thousands more that simply aren’t reported or even detected. These intrusions
range from pranks like vandalizing the CIA home page, to thefts of data such as
credit card information, to the placement and execution of malicious programs,
like those designed to shut-down Microsoft’s web sites or the *entire*
Internet Domain Naming System. These major attacks could cost millions, even
billions of dollars in lost data, sales or productivity.

Specific examples of the methods intruders use to gain access to business
systems connected to the Internet include:

Vulnerable TCP/IP services

A number of TCP/IP services are not secure and can be compromised by
knowledgeable intruders. FTP, telnet, sendmail, sockets, network management
protocols and rlogin are all potentially vulnerable. Although most of the
products provided by major system producers are stable, some TCP/IP
shareware/freeware applications have known access “holes”.

Spying

The majority of Internet traffic is unencrypted. E-mail, passwords, file
transfers, even video and audio feeds can be monitored and captured using
readily available software.

Spoofing

Spoofing is a technique used to fool network equipment into believing that the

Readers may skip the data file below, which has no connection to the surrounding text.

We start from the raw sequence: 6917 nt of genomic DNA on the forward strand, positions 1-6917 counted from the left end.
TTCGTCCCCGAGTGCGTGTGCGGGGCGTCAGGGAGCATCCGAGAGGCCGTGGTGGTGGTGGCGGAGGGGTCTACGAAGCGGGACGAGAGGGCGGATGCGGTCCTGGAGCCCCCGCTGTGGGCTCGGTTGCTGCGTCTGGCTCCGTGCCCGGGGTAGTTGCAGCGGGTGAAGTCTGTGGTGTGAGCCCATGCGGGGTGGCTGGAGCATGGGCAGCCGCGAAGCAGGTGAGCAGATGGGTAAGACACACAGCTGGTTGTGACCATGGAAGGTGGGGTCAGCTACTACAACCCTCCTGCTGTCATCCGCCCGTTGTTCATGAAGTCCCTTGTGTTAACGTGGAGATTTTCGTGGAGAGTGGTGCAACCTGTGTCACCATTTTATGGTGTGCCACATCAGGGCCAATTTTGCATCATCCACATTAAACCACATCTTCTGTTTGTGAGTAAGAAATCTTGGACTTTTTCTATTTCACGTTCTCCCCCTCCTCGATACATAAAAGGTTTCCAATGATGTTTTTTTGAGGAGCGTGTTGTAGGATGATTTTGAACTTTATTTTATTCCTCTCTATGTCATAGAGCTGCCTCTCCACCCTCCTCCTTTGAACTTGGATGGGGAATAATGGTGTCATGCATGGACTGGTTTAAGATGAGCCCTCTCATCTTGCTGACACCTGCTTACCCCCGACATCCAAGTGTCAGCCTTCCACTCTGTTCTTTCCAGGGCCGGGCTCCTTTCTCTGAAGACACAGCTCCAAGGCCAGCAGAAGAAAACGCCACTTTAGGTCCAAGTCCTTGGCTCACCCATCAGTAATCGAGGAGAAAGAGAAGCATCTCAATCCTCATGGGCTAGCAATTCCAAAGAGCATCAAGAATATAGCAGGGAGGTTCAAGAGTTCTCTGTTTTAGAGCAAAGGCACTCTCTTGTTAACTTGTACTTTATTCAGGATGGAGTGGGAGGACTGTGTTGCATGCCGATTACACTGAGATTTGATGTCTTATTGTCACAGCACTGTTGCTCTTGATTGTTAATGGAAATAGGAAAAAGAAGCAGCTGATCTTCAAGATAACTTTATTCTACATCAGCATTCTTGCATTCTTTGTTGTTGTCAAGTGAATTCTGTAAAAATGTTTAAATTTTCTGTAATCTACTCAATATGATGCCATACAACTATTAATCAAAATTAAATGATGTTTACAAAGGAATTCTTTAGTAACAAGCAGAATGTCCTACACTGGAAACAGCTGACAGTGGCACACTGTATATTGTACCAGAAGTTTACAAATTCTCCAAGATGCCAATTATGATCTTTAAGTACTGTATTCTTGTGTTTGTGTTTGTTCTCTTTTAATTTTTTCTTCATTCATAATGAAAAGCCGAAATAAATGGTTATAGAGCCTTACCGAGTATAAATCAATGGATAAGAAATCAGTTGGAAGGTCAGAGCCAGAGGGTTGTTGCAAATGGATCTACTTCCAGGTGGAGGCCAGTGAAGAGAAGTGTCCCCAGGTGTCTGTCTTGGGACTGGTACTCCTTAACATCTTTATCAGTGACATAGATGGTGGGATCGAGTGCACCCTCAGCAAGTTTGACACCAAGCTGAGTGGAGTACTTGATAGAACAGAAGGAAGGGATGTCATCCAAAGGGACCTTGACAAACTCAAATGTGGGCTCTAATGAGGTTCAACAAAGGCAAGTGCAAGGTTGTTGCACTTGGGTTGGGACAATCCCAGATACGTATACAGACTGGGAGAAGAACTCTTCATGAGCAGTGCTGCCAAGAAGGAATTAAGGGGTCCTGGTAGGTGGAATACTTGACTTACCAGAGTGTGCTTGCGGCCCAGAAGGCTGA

request for communications is coming from someplace other than it’s actual
source. It is the single most commonly used method to aid in unauthorized
access to host computer systems. In TCP/IP, the source of a data packet is
attached to the packet in the form of the sender’s IP address. Many network
routing protocols simply check this address to validate the source. Using a
combination of techniques, it is possible to fool a system into believing that
a packet is coming from a trusted system within the business’s LAN when in
reality the packet is coming from a remote computer well outside the
organization’s LAN. (For example, some Internet sites will display your IP
address on the screen to let you know they “know who you are”. If you use
dial-up networking and change the last three digits in your IP address,
chances are about even that you will still get access to these Internet sites,